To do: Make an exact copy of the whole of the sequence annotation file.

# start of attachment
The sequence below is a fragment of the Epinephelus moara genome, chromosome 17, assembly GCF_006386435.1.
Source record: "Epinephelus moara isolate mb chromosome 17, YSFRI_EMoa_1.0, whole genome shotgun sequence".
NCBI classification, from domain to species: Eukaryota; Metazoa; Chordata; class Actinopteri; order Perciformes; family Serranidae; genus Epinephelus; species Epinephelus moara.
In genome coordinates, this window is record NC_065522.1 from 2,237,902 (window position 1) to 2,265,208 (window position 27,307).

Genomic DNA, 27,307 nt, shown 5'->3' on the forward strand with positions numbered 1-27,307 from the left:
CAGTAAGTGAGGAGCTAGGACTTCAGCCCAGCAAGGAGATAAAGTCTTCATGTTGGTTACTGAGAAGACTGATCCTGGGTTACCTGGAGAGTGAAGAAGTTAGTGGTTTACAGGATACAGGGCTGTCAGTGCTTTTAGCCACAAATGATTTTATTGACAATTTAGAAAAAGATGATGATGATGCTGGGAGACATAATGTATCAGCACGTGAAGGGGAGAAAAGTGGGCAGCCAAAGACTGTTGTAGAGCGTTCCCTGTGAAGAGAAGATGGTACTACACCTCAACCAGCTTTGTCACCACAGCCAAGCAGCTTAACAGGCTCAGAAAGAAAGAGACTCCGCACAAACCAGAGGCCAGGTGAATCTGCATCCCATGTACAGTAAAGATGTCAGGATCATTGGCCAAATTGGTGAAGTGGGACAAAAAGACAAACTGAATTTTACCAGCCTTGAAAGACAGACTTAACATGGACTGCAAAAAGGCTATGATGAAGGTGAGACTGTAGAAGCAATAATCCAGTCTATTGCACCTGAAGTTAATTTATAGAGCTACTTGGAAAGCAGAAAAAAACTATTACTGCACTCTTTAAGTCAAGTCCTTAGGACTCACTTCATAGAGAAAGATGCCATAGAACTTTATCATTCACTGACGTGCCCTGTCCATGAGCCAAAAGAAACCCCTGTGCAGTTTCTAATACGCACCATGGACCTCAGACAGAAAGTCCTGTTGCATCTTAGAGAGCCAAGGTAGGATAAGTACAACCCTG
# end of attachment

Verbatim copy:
The sequence below is a fragment of the Epinephelus moara genome, chromosome 17, assembly GCF_006386435.1.
Source record: "Epinephelus moara isolate mb chromosome 17, YSFRI_EMoa_1.0, whole genome shotgun sequence".
NCBI classification, from domain to species: Eukaryota; Metazoa; Chordata; class Actinopteri; order Perciformes; family Serranidae; genus Epinephelus; species Epinephelus moara.
In genome coordinates, this window is record NC_065522.1 from 2,237,902 (window position 1) to 2,265,208 (window position 27,307).

Genomic DNA, 27,307 nt, shown 5'->3' on the forward strand with positions numbered 1-27,307 from the left:
CAGTAAGTGAGGAGCTAGGACTTCAGCCCAGCAAGGAGATAAAGTCTTCATGTTGGTTACTGAGAAGACTGATCCTGGGTTACCTGGAGAGTGAAGAAGTTAGTGGTTTACAGGATACAGGGCTGTCAGTGCTTTTAGCCACAAATGATTTTATTGACAATTTAGAAAAAGATGATGATGATGCTGGGAGACATAATGTATCAGCACGTGAAGGGGAGAAAAGTGGGCAGCCAAAGACTGTTGTAGAGCGTTCCCTGTGAAGAGAAGATGGTACTACACCTCAACCAGCTTTGTCACCACAGCCAAGCAGCTTAACAGGCTCAGAAAGAAAGAGACTCCGCACAAACCAGAGGCCAGGTGAATCTGCATCCCATGTACAGTAAAGATGTCAGGATCATTGGCCAAATTGGTGAAGTGGGACAAAAAGACAAACTGAATTTTACCAGCCTTGAAAGACAGACTTAACATGGACTGCAAAAAGGCTATGATGAAGGTGAGACTGTAGAAGCAATAATCCAGTCTATTGCACCTGAAGTTAATTTATAGAGCTACTTGGAAAGCAGAAAAAAACTATTACTGCACTCTTTAAGTCAAGTCCTTAGGACTCACTTCATAGAGAAAGATGCCATAGAACTTTATCATTCACTGACGTGCCCTGTCCATGAGCCAAAAGAAACCCCTGTGCAGTTTCTAATACGCACCATGGACCTCAGACAGAAAGTCCTGTTGCATCTTAGAGAGCCAAGGTAGGATAAGTACAACCCTG